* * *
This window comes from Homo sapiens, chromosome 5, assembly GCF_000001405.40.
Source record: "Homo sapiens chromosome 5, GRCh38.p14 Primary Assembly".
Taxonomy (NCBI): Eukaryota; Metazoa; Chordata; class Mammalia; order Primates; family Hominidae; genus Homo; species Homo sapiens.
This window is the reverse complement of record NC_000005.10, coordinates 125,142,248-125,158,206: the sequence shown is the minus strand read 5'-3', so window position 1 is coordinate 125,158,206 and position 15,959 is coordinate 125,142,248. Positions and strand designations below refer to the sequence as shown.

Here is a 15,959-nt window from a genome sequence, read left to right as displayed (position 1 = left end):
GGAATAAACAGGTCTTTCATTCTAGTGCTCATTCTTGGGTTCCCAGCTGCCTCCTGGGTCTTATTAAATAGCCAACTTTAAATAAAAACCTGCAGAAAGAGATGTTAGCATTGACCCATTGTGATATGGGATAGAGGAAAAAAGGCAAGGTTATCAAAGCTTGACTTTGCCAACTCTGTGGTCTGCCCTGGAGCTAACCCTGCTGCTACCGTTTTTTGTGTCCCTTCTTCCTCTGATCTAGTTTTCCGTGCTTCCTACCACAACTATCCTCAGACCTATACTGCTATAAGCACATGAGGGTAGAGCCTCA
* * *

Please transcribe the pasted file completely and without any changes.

This window comes from Homo sapiens, chromosome 5, assembly GCF_000001405.40.
Source record: "Homo sapiens chromosome 5, GRCh38.p14 Primary Assembly".
Taxonomy (NCBI): Eukaryota; Metazoa; Chordata; class Mammalia; order Primates; family Hominidae; genus Homo; species Homo sapiens.
This window is the reverse complement of record NC_000005.10, coordinates 125,142,248-125,158,206: the sequence shown is the minus strand read 5'-3', so window position 1 is coordinate 125,158,206 and position 15,959 is coordinate 125,142,248. Positions and strand designations below refer to the sequence as shown.

Here is a 15,959-nt window from a genome sequence, read left to right as displayed (position 1 = left end):
GGAATAAACAGGTCTTTCATTCTAGTGCTCATTCTTGGGTTCCCAGCTGCCTCCTGGGTCTTATTAAATAGCCAACTTTAAATAAAAACCTGCAGAAAGAGATGTTAGCATTGACCCATTGTGATATGGGATAGAGGAAAAAAGGCAAGGTTATCAAAGCTTGACTTTGCCAACTCTGTGGTCTGCCCTGGAGCTAACCCTGCTGCTACCGTTTTTTGTGTCCCTTCTTCCTCTGATCTAGTTTTCCGTGCTTCCTACCACAACTATCCTCAGACCTATACTGCTATAAGCACATGAGGGTAGAGCCTCA